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Jewish World Review July 19, 2000 /16 Tamuz, 5760

Thomas Sowell

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Teachers' union gall -- AMERICAN STUDENTS usually score at or near the bottom in international tests. But their teachers are world class when it comes to gall. Math teachers in Massachusetts, for example, are not only refusing to take math tests, their unions have filed lawsuits charging that it is unfair, illegal and discriminatory to make them take such tests.

"Teachers' energies can be much better spent developing lesson plans and learning new teaching skills than taking tests to see if they know their algebra and geometry," according to the director of a teachers' union organization called -- ironically -- Center for Educational Quality. In other words, we know our algebra and geometry so well that we don't want anybody testing us to find out.

What makes this huffy response especially ironic is that over half the applicants for teaching jobs in Massachusetts a couple of years ago failed a very simple test. Here is a chance for Massachusetts eduators to vindicate themselves and prove their critics wrong. Yet somehow they are passing up this golden opportunity.

The rest of us have to stand the test of performance, but we are supposed to take teachers' word for it that they know their math -- even when their students get wiped out in math in international tests. So few American students are well prepared in math that an absolute majority of the Ph.D.'s in math awarded by American universities go to foreigners.

Massachusetts teachers have no monopoly on chutzpah. The National Education Association -- the biggest teachers' union in the country -- is urging that an extra year be added to high school for those students who fail to meet the standards for graduation. In other words, when educators fail to educate for 12 years, the 13th year will be the charm. Every failure of our public schools is transformed politically into a reason to reward teachers and their unions by creating more jobs. Mandatory summer school, smaller classes and now a 13th year of public school are to fatten the pocketbooks of teachers and unions alike -- all in the name of improving education.

It is neither new nor surprising that unions like make-work or featherbedding for their members. What is painful is seeing how many gullible people buy these self-serving schemes.

Decades of research have shown that more money does not produce better education. Spending on education was going up by leaps and bounds, beginning in the 1960s -- which is precisely when students' test scores began falling -- every single year into the early 1980s. Although spending per pupil has continued to rise, the test scores have never gotten back to where they were more than 30 years ago.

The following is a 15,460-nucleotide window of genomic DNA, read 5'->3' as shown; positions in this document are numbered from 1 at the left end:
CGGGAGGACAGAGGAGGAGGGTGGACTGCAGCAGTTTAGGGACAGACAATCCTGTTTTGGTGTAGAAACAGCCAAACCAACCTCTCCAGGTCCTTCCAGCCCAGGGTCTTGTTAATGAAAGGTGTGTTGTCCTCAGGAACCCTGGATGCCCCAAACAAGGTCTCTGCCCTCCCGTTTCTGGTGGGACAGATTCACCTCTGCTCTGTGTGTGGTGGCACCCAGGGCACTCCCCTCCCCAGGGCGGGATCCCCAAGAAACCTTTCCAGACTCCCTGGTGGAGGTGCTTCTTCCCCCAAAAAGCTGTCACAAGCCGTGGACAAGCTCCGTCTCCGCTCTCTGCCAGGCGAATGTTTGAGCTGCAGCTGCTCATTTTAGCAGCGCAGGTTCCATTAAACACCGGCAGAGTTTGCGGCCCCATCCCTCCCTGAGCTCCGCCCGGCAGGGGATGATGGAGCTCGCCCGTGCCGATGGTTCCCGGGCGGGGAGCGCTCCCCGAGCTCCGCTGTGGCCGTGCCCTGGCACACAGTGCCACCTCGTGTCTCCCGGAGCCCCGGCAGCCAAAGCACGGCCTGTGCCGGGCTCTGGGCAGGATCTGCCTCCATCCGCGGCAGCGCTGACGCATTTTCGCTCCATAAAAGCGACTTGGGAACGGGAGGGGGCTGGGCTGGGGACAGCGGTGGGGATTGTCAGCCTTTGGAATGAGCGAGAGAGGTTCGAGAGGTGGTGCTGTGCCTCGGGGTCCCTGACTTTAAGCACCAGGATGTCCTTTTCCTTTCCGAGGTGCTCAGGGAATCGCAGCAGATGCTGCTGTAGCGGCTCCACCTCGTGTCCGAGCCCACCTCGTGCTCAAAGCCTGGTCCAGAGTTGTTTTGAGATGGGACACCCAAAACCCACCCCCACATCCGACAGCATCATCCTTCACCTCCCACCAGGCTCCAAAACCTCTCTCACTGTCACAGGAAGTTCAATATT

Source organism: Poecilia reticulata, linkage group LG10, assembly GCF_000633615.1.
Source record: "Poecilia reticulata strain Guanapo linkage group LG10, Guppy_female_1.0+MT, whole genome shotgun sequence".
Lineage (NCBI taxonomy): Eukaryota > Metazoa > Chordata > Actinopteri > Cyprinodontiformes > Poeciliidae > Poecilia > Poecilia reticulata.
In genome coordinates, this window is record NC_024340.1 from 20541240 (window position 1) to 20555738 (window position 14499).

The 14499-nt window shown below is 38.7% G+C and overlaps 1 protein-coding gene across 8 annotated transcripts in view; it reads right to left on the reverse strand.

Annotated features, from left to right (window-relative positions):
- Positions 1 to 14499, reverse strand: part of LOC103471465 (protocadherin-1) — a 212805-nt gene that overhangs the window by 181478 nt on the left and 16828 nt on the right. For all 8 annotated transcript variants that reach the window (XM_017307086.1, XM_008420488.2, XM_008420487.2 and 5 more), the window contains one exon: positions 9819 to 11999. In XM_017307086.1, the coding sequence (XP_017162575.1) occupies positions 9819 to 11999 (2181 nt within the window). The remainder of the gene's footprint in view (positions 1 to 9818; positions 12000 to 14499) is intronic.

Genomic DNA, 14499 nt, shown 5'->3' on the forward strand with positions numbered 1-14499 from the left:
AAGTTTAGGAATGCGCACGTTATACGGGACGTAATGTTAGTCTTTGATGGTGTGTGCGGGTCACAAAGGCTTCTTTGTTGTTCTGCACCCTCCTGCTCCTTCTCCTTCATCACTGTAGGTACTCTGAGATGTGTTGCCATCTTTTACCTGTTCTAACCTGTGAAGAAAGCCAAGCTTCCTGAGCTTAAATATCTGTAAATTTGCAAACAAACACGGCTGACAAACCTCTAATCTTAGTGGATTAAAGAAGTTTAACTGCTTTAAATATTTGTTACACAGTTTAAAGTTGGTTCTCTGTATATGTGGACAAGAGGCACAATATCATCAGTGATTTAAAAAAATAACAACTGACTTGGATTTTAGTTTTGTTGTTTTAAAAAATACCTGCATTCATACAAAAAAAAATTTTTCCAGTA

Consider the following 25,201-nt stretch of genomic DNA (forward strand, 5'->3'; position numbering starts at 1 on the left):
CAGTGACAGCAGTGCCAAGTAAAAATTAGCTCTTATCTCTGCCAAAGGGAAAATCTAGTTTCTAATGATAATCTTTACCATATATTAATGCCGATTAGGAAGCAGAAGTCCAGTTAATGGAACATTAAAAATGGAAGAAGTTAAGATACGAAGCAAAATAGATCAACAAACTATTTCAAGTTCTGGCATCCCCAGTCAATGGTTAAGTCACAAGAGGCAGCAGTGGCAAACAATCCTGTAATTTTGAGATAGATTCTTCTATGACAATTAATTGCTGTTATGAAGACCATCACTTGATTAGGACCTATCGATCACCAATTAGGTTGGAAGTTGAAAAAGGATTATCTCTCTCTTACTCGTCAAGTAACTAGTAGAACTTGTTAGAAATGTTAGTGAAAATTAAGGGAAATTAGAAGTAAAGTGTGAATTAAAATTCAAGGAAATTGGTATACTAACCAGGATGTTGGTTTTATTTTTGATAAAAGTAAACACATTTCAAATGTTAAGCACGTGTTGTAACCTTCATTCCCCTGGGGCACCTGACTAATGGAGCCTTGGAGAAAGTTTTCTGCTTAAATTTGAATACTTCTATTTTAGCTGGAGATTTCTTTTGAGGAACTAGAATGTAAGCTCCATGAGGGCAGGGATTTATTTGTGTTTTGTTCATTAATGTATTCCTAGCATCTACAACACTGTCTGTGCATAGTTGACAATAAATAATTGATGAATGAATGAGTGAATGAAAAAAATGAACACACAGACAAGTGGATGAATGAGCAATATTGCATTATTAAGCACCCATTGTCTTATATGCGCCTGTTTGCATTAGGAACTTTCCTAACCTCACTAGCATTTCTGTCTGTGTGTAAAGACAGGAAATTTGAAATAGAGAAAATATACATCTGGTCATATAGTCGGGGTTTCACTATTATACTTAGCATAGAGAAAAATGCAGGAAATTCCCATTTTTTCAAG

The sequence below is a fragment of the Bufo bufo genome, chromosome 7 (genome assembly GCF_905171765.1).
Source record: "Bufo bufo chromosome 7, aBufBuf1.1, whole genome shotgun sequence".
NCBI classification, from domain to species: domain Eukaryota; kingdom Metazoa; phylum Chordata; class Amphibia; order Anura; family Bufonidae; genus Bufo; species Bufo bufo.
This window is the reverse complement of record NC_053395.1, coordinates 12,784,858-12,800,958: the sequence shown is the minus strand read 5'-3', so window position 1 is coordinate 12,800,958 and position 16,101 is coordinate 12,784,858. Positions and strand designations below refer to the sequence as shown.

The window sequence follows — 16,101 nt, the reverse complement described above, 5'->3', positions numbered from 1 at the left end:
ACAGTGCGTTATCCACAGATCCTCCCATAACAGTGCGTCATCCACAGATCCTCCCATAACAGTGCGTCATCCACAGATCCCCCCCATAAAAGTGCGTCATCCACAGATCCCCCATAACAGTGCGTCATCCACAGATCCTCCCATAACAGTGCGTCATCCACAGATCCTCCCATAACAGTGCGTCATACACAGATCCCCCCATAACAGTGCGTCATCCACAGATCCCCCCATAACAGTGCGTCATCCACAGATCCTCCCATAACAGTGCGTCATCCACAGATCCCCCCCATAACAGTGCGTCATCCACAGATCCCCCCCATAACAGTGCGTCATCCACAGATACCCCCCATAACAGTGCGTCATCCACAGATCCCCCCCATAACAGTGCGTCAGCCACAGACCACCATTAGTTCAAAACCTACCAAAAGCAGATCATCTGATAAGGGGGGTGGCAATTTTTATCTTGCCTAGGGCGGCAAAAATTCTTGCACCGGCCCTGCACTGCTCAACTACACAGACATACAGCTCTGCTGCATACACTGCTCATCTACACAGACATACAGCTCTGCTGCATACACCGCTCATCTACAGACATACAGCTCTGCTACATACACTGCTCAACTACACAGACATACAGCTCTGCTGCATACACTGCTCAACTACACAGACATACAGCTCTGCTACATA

This is only one of many ways in which it has been shown repeatedly that more money does not get the job done in education. It is very common for states at or near the top in spending per pupil to be below the national average in test results -- and for states below average in spending to be at or near the top in test results.

Yet throwing more money at the public schools is how politicians try to show their "commitment" to improving the schools by "investing in our young people." Al Gore is playing this theme for all it is worth -- and it is worth millions of dollars in campaign contributions from teachers' unions.

Now the new panacea is more time in school. This might make some sense if so much school time was not already being wasted on brainwashing the children with political correctness or creating all sorts of fun "projects" and "activities" -- and of course holding teachers' meetings many times during the school year, with the students being sent home early or not required to attend at all on the days when their teachers pow wow.

At the heart of all these problems is the low intellectual caliber of most of the people who go into teaching in the public schools. Test scores have shown this repeatedly for decades -- which is why teachers' unions fight fiercely against testing.

Nor is it just tests that teachers don't like. They don't want their pay or promotions to depend on any kind of assessment of their performance in the classroom. And they are against having to compete with charter schools or voucher schools.

They want things just the way they are now, with automatic pay increases for taking soft courses in education, iron-clad tenure and lots of time to spend on whatever fads and fancies they like.

JWR contributor Thomas Sowell, a fellow at the Hoover Institution, is author, most recently, of The Quest for Cosmic Justice.


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© 2000, Creators Syndicate